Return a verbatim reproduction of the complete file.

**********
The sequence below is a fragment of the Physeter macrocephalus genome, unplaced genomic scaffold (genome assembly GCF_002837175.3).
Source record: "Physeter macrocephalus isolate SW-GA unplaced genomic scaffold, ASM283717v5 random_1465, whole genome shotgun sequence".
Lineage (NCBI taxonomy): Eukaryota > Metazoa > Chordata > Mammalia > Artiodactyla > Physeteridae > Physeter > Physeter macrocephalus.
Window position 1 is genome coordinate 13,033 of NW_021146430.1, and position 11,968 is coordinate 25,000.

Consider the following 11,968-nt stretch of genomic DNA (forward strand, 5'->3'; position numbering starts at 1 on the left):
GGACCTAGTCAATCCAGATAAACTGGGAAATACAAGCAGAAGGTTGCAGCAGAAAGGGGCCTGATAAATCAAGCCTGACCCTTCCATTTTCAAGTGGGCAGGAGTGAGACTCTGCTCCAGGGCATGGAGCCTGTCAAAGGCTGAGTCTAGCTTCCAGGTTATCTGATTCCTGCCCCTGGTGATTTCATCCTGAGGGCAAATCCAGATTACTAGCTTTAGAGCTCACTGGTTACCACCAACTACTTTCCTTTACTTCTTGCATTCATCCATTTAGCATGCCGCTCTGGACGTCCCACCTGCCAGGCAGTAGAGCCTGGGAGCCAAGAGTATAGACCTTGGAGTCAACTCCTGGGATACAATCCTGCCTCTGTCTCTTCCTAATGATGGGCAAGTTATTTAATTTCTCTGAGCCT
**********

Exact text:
The sequence below is a fragment of the Physeter macrocephalus genome, unplaced genomic scaffold (genome assembly GCF_002837175.3).
Source record: "Physeter macrocephalus isolate SW-GA unplaced genomic scaffold, ASM283717v5 random_1465, whole genome shotgun sequence".
Lineage (NCBI taxonomy): Eukaryota > Metazoa > Chordata > Mammalia > Artiodactyla > Physeteridae > Physeter > Physeter macrocephalus.
Window position 1 is genome coordinate 13,033 of NW_021146430.1, and position 11,968 is coordinate 25,000.

Consider the following 11,968-nt stretch of genomic DNA (forward strand, 5'->3'; position numbering starts at 1 on the left):
GGACCTAGTCAATCCAGATAAACTGGGAAATACAAGCAGAAGGTTGCAGCAGAAAGGGGCCTGATAAATCAAGCCTGACCCTTCCATTTTCAAGTGGGCAGGAGTGAGACTCTGCTCCAGGGCATGGAGCCTGTCAAAGGCTGAGTCTAGCTTCCAGGTTATCTGATTCCTGCCCCTGGTGATTTCATCCTGAGGGCAAATCCAGATTACTAGCTTTAGAGCTCACTGGTTACCACCAACTACTTTCCTTTACTTCTTGCATTCATCCATTTAGCATGCCGCTCTGGACGTCCCACCTGCCAGGCAGTAGAGCCTGGGAGCCAAGAGTATAGACCTTGGAGTCAACTCCTGGGATACAATCCTGCCTCTGTCTCTTCCTAATGATGGGCAAGTTATTTAATTTCTCTGAGCCT